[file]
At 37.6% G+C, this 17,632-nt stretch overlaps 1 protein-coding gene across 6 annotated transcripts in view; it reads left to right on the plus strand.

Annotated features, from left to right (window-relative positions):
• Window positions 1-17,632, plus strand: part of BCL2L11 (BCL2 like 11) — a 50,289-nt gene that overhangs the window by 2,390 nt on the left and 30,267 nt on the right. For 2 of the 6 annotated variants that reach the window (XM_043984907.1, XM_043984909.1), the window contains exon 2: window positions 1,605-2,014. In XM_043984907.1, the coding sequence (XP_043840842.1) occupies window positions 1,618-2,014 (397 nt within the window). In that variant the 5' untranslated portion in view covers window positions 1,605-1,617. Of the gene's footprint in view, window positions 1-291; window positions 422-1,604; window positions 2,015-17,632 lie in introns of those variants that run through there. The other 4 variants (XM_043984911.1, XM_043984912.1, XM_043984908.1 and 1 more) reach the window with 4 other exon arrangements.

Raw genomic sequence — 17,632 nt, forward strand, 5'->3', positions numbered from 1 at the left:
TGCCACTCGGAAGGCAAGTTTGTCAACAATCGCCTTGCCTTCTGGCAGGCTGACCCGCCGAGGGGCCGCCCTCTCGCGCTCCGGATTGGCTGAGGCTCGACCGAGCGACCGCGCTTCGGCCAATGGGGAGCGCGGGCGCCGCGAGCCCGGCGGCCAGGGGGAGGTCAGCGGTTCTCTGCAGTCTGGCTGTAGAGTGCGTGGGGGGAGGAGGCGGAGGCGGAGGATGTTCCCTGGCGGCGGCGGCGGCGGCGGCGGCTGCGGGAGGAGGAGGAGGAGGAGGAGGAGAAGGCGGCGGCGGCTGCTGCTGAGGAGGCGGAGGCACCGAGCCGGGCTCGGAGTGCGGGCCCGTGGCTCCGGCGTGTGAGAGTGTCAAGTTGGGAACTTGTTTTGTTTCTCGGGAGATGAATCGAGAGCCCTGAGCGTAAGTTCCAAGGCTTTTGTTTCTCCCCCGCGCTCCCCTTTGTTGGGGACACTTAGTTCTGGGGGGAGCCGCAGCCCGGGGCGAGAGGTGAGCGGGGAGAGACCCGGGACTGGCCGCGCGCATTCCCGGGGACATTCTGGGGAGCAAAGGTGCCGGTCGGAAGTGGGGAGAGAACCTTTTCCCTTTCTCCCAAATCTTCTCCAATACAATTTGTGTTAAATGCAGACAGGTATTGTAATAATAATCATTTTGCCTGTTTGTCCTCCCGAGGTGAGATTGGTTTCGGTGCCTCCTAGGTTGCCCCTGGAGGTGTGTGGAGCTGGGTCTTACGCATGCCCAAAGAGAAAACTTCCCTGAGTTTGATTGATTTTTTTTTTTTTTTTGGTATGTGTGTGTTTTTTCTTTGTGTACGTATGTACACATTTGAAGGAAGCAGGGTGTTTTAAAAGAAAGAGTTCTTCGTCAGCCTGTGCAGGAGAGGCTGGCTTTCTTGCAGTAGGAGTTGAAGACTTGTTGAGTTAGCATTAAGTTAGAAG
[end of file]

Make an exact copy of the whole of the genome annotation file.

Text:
At 37.6% G+C, this 17,632-nt stretch overlaps 1 protein-coding gene across 6 annotated transcripts in view; it reads left to right on the plus strand.

Annotated features, from left to right (window-relative positions):
• Window positions 1-17,632, plus strand: part of BCL2L11 (BCL2 like 11) — a 50,289-nt gene that overhangs the window by 2,390 nt on the left and 30,267 nt on the right. For 2 of the 6 annotated variants that reach the window (XM_043984907.1, XM_043984909.1), the window contains exon 2: window positions 1,605-2,014. In XM_043984907.1, the coding sequence (XP_043840842.1) occupies window positions 1,618-2,014 (397 nt within the window). In that variant the 5' untranslated portion in view covers window positions 1,605-1,617. Of the gene's footprint in view, window positions 1-291; window positions 422-1,604; window positions 2,015-17,632 lie in introns of those variants that run through there. The other 4 variants (XM_043984911.1, XM_043984912.1, XM_043984908.1 and 1 more) reach the window with 4 other exon arrangements.

Raw genomic sequence — 17,632 nt, forward strand, 5'->3', positions numbered from 1 at the left:
TGCCACTCGGAAGGCAAGTTTGTCAACAATCGCCTTGCCTTCTGGCAGGCTGACCCGCCGAGGGGCCGCCCTCTCGCGCTCCGGATTGGCTGAGGCTCGACCGAGCGACCGCGCTTCGGCCAATGGGGAGCGCGGGCGCCGCGAGCCCGGCGGCCAGGGGGAGGTCAGCGGTTCTCTGCAGTCTGGCTGTAGAGTGCGTGGGGGGAGGAGGCGGAGGCGGAGGATGTTCCCTGGCGGCGGCGGCGGCGGCGGCGGCTGCGGGAGGAGGAGGAGGAGGAGGAGGAGAAGGCGGCGGCGGCTGCTGCTGAGGAGGCGGAGGCACCGAGCCGGGCTCGGAGTGCGGGCCCGTGGCTCCGGCGTGTGAGAGTGTCAAGTTGGGAACTTGTTTTGTTTCTCGGGAGATGAATCGAGAGCCCTGAGCGTAAGTTCCAAGGCTTTTGTTTCTCCCCCGCGCTCCCCTTTGTTGGGGACACTTAGTTCTGGGGGGAGCCGCAGCCCGGGGCGAGAGGTGAGCGGGGAGAGACCCGGGACTGGCCGCGCGCATTCCCGGGGACATTCTGGGGAGCAAAGGTGCCGGTCGGAAGTGGGGAGAGAACCTTTTCCCTTTCTCCCAAATCTTCTCCAATACAATTTGTGTTAAATGCAGACAGGTATTGTAATAATAATCATTTTGCCTGTTTGTCCTCCCGAGGTGAGATTGGTTTCGGTGCCTCCTAGGTTGCCCCTGGAGGTGTGTGGAGCTGGGTCTTACGCATGCCCAAAGAGAAAACTTCCCTGAGTTTGATTGATTTTTTTTTTTTTTTTGGTATGTGTGTGTTTTTTCTTTGTGTACGTATGTACACATTTGAAGGAAGCAGGGTGTTTTAAAAGAAAGAGTTCTTCGTCAGCCTGTGCAGGAGAGGCTGGCTTTCTTGCAGTAGGAGTTGAAGACTTGTTGAGTTAGCATTAAGTTAGAAG